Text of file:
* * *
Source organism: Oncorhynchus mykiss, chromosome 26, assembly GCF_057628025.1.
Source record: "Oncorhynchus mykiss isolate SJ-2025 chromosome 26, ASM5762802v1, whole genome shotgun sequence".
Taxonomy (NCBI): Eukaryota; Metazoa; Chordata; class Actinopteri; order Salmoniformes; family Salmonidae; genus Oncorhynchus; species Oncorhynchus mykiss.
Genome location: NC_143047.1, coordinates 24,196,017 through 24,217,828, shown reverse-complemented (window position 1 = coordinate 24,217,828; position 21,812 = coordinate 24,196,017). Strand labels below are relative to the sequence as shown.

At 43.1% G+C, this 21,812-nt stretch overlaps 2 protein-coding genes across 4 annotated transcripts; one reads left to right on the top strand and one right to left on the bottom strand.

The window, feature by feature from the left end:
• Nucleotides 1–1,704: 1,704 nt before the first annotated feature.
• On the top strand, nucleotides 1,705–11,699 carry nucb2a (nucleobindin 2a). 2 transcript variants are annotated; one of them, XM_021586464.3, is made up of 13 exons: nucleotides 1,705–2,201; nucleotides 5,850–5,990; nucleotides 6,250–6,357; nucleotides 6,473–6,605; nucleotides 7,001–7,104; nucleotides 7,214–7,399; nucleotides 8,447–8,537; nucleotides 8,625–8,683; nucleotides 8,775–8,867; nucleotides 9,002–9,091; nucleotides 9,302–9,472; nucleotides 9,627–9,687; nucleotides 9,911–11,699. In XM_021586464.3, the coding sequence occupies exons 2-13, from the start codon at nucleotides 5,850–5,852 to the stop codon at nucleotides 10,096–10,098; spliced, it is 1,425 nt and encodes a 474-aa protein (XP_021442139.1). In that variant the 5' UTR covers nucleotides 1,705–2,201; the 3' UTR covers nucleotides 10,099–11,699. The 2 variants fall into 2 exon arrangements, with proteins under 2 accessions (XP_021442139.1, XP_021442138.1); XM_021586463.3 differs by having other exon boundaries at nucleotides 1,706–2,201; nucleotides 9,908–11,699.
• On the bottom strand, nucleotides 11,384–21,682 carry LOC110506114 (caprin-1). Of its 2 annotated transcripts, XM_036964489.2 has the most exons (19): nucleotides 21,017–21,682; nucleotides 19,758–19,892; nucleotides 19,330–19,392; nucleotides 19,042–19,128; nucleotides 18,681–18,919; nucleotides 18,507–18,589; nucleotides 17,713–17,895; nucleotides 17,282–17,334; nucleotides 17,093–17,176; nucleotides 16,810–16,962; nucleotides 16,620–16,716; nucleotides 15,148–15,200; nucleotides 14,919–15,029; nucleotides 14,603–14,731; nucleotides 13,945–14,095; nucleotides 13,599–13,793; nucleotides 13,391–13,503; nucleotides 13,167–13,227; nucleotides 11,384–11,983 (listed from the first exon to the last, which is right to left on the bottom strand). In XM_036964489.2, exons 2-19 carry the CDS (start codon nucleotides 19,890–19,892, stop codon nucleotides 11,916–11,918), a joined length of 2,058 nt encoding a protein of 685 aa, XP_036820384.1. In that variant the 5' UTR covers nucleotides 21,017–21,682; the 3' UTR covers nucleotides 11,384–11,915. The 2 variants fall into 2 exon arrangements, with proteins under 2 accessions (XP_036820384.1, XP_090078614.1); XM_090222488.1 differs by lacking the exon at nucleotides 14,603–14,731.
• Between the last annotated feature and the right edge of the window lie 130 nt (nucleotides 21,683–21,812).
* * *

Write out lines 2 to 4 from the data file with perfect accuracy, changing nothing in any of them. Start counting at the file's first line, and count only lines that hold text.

Source record: "Oncorhynchus mykiss isolate SJ-2025 chromosome 26, ASM5762802v1, whole genome shotgun sequence".
Taxonomy (NCBI): Eukaryota; Metazoa; Chordata; class Actinopteri; order Salmoniformes; family Salmonidae; genus Oncorhynchus; species Oncorhynchus mykiss.
Genome location: NC_143047.1, coordinates 24,196,017 through 24,217,828, shown reverse-complemented (window position 1 = coordinate 24,217,828; position 21,812 = coordinate 24,196,017). Strand labels below are relative to the sequence as shown.